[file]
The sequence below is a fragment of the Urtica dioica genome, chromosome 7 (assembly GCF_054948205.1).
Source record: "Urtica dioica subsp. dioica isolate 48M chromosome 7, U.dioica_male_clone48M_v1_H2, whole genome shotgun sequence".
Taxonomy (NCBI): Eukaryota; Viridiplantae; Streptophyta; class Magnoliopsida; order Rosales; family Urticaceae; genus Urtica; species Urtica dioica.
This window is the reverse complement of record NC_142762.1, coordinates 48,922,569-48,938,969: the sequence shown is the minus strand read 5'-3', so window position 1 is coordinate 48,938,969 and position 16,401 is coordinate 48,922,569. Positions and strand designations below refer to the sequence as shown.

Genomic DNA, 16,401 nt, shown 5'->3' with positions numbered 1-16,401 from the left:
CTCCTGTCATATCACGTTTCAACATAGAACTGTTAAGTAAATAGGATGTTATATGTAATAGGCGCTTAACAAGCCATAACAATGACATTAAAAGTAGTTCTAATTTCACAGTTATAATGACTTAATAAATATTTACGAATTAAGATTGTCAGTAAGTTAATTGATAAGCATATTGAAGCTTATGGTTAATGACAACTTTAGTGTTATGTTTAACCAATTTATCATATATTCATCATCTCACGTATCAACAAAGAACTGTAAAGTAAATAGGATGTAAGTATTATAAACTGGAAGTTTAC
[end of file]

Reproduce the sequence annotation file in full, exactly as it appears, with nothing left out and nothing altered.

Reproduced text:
The sequence below is a fragment of the Urtica dioica genome, chromosome 7 (assembly GCF_054948205.1).
Source record: "Urtica dioica subsp. dioica isolate 48M chromosome 7, U.dioica_male_clone48M_v1_H2, whole genome shotgun sequence".
Taxonomy (NCBI): Eukaryota; Viridiplantae; Streptophyta; class Magnoliopsida; order Rosales; family Urticaceae; genus Urtica; species Urtica dioica.
This window is the reverse complement of record NC_142762.1, coordinates 48,922,569-48,938,969: the sequence shown is the minus strand read 5'-3', so window position 1 is coordinate 48,938,969 and position 16,401 is coordinate 48,922,569. Positions and strand designations below refer to the sequence as shown.

Genomic DNA, 16,401 nt, shown 5'->3' with positions numbered 1-16,401 from the left:
CTCCTGTCATATCACGTTTCAACATAGAACTGTTAAGTAAATAGGATGTTATATGTAATAGGCGCTTAACAAGCCATAACAATGACATTAAAAGTAGTTCTAATTTCACAGTTATAATGACTTAATAAATATTTACGAATTAAGATTGTCAGTAAGTTAATTGATAAGCATATTGAAGCTTATGGTTAATGACAACTTTAGTGTTATGTTTAACCAATTTATCATATATTCATCATCTCACGTATCAACAAAGAACTGTAAAGTAAATAGGATGTAAGTATTATAAACTGGAAGTTTAC